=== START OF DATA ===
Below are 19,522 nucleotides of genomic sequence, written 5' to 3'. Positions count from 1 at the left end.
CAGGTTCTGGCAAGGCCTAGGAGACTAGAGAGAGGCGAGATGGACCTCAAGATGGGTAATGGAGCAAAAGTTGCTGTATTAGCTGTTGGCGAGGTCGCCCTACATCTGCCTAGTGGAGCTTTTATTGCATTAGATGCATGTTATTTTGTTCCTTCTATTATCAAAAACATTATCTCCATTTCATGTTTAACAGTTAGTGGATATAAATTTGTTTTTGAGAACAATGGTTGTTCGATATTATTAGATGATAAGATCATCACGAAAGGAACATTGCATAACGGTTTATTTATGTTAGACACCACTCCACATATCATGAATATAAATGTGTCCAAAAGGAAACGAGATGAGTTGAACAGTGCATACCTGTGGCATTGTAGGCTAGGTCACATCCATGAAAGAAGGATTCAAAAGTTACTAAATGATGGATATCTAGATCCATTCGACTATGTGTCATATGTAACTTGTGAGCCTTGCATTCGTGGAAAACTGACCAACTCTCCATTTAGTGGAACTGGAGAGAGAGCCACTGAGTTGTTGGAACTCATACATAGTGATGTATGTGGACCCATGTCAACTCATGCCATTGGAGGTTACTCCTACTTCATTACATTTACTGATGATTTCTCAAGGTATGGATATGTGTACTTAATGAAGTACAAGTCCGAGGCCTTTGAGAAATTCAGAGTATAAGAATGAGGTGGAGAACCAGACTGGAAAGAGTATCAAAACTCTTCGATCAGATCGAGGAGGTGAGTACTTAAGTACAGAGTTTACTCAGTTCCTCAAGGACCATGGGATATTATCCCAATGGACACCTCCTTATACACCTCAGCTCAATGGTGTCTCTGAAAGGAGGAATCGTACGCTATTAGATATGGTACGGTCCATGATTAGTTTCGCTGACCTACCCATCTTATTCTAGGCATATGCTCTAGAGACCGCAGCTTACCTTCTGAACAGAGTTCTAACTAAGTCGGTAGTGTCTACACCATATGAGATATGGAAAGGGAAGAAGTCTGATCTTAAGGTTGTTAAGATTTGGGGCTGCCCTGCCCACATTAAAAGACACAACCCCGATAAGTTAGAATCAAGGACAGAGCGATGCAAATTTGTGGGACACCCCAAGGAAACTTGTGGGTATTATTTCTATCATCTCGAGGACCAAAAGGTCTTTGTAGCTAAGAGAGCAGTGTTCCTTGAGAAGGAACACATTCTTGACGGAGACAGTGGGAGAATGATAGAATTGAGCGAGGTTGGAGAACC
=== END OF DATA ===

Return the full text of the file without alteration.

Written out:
Below are 19,522 nucleotides of genomic sequence, written 5' to 3'. Positions count from 1 at the left end.
CAGGTTCTGGCAAGGCCTAGGAGACTAGAGAGAGGCGAGATGGACCTCAAGATGGGTAATGGAGCAAAAGTTGCTGTATTAGCTGTTGGCGAGGTCGCCCTACATCTGCCTAGTGGAGCTTTTATTGCATTAGATGCATGTTATTTTGTTCCTTCTATTATCAAAAACATTATCTCCATTTCATGTTTAACAGTTAGTGGATATAAATTTGTTTTTGAGAACAATGGTTGTTCGATATTATTAGATGATAAGATCATCACGAAAGGAACATTGCATAACGGTTTATTTATGTTAGACACCACTCCACATATCATGAATATAAATGTGTCCAAAAGGAAACGAGATGAGTTGAACAGTGCATACCTGTGGCATTGTAGGCTAGGTCACATCCATGAAAGAAGGATTCAAAAGTTACTAAATGATGGATATCTAGATCCATTCGACTATGTGTCATATGTAACTTGTGAGCCTTGCATTCGTGGAAAACTGACCAACTCTCCATTTAGTGGAACTGGAGAGAGAGCCACTGAGTTGTTGGAACTCATACATAGTGATGTATGTGGACCCATGTCAACTCATGCCATTGGAGGTTACTCCTACTTCATTACATTTACTGATGATTTCTCAAGGTATGGATATGTGTACTTAATGAAGTACAAGTCCGAGGCCTTTGAGAAATTCAGAGTATAAGAATGAGGTGGAGAACCAGACTGGAAAGAGTATCAAAACTCTTCGATCAGATCGAGGAGGTGAGTACTTAAGTACAGAGTTTACTCAGTTCCTCAAGGACCATGGGATATTATCCCAATGGACACCTCCTTATACACCTCAGCTCAATGGTGTCTCTGAAAGGAGGAATCGTACGCTATTAGATATGGTACGGTCCATGATTAGTTTCGCTGACCTACCCATCTTATTCTAGGCATATGCTCTAGAGACCGCAGCTTACCTTCTGAACAGAGTTCTAACTAAGTCGGTAGTGTCTACACCATATGAGATATGGAAAGGGAAGAAGTCTGATCTTAAGGTTGTTAAGATTTGGGGCTGCCCTGCCCACATTAAAAGACACAACCCCGATAAGTTAGAATCAAGGACAGAGCGATGCAAATTTGTGGGACACCCCAAGGAAACTTGTGGGTATTATTTCTATCATCTCGAGGACCAAAAGGTCTTTGTAGCTAAGAGAGCAGTGTTCCTTGAGAAGGAACACATTCTTGACGGAGACAGTGGGAGAATGATAGAATTGAGCGAGGTTGGAGAACC